Month: June 2015

Real Estate Professionals – IoT Means Improved NOI


TRANSFORM TO SMART BUILDINGS was the invitation at Intel’s booth in San Antonio, TX last week at IBcon, the world’s largest intelligent building conference. Much of the content at IBcon as well as at Realcomm touched on something new to most property owners and operators, the Internet of Things or IoT.  Amid all the hype about IoT solutions, Intel focuses on transformations that generate real value for building owners and operators, value improving asset NOI.

Best Practices for BAS, BMS

Building automation and management systems have historically functioned on their own with little automation and even less, if any, cross-communication. In the past there was no reason to integrate the various siloed building systems; however, because insights can come from analytics on building data and these insights can reduce operating costs, it is tremendously valuable to connect these systems and have a central repository of data. This repository enables reporting accessible at management’s fingertips wherever they are: on the property, in the corporate office or anywhere in the world on a mobile device.  But, as someone who began implementing technology solutions for real estate information systems over a decade ago, I’m going to throw out a word of caution: technology best practices should be followed to maximize results and minimize vulnerabilities, both of the project and the system.  Intel is razor focused on bringing information technology best practices to building systems (more details can be found on Intel’s Smart Building site).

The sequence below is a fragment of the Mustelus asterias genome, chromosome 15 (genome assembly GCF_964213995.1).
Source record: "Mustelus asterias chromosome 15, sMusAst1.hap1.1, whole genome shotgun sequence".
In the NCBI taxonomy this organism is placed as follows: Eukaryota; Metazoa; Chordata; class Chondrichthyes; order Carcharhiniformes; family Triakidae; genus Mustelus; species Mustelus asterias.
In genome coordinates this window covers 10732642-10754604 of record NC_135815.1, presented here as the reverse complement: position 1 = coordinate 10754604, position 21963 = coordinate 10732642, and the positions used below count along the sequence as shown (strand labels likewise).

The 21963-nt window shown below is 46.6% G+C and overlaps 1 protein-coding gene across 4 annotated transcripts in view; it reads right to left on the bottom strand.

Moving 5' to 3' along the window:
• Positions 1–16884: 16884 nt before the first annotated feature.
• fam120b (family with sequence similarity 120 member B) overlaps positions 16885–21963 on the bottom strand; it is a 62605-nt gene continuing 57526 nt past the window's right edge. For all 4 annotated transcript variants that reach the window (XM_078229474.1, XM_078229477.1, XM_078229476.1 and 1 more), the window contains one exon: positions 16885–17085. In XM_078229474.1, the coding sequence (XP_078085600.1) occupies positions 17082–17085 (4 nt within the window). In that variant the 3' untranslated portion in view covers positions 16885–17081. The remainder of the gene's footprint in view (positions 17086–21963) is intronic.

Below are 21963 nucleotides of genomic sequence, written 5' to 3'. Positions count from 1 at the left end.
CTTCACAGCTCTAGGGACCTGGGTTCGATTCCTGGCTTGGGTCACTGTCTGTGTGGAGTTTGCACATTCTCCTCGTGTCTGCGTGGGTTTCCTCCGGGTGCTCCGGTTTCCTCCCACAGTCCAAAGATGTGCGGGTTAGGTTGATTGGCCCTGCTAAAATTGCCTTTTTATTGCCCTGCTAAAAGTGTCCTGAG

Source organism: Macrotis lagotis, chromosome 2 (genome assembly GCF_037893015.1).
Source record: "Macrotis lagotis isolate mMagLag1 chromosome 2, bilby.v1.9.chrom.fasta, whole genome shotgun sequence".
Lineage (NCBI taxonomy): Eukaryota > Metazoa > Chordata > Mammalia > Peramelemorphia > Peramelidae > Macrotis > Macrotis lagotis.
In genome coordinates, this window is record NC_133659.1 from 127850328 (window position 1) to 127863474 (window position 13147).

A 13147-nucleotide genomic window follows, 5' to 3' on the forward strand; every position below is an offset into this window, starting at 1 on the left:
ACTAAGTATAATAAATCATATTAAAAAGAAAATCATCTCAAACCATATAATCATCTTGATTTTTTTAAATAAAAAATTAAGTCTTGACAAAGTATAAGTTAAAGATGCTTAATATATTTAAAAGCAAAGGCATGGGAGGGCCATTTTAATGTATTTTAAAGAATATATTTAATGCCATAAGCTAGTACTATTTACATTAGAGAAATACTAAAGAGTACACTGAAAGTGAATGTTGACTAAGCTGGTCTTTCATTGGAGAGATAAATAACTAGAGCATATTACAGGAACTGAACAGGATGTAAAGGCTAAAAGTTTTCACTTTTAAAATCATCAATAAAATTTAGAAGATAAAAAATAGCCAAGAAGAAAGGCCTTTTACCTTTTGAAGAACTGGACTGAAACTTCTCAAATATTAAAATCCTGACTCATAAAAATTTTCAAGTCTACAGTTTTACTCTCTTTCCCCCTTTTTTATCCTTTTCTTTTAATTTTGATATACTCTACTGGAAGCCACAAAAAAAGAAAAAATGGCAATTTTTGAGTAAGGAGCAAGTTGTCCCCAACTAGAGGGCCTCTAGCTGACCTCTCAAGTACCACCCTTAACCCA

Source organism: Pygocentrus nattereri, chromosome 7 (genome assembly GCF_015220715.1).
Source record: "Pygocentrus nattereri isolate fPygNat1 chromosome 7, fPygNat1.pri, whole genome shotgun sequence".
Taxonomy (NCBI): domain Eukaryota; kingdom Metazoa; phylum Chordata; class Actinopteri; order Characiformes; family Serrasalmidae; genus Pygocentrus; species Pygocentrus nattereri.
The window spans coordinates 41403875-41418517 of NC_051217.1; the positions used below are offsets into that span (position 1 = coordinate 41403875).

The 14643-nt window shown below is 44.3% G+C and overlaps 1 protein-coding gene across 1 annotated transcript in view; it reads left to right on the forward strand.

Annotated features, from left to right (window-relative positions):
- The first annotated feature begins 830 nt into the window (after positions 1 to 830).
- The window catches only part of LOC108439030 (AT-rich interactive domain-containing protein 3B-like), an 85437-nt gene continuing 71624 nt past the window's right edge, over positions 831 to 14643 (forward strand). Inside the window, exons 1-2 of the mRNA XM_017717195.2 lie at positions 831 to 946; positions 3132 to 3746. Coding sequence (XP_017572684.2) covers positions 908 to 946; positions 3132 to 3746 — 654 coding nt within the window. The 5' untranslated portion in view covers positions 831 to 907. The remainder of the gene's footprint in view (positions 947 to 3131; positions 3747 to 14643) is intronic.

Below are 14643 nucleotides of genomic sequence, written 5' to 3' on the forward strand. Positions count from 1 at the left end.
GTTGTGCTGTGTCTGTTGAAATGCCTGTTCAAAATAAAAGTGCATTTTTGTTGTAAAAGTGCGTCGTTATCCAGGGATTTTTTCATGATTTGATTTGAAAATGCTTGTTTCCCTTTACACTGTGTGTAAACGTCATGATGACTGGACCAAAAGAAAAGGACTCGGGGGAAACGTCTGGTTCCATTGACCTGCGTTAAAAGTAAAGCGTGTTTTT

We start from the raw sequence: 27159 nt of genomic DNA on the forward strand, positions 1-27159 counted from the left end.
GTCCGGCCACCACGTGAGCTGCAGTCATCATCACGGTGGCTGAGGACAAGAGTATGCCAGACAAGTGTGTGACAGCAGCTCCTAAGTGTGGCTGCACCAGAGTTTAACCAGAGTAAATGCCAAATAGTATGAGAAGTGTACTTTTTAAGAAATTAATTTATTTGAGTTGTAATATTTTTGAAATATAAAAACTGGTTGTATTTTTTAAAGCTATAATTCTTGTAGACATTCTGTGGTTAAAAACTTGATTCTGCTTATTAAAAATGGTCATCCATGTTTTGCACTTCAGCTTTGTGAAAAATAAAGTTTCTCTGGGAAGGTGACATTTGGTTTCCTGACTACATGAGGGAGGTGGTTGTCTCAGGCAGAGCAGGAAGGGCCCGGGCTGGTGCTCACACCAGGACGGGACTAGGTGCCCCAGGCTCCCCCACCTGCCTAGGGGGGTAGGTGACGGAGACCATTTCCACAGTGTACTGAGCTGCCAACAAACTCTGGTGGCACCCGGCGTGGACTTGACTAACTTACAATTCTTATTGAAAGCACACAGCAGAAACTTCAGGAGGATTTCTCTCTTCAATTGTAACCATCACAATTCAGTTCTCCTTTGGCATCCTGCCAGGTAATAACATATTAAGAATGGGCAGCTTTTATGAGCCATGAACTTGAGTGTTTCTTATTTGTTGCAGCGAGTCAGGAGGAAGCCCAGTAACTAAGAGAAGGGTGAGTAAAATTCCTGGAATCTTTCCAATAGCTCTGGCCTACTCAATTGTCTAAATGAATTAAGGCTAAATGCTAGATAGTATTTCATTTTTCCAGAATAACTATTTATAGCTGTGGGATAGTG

Cybersecurity was a recurring theme at this year’s IBcon (see Realcom’s pre-conference advisory Cybersecurity and Commercial Real Estate – A Growing Industry Concern).  Most real estate professionals are not aware that Intel acquired trusted security provider McAfee in 2010. The Intel IoT Platform for connected buildings has security built in at all levels via McAfee’s embedded control and WindRiver edge management systems.  These systems prevent unauthorized code from running on the edge nodes, protect data leaks and threats,  and ensure that data transmitted to a cloud service is secure from network sniffers.  End-to-end security is how fears of connecting systems to the internet can be addressed.

Repair or Replace?

When something goes wrong in a unit, whether it is a basement boiler in a residential building, a rooftop HVAC unit on an office high-rise or anything in between, property managers constantly juggle repair or replace vs the budget. When it comes to IoT solutions for buildings, the question managers must ask is retrofit or replace as IoT solutions can reduce costs while at the same time improving tenant satisfaction in both scenarios.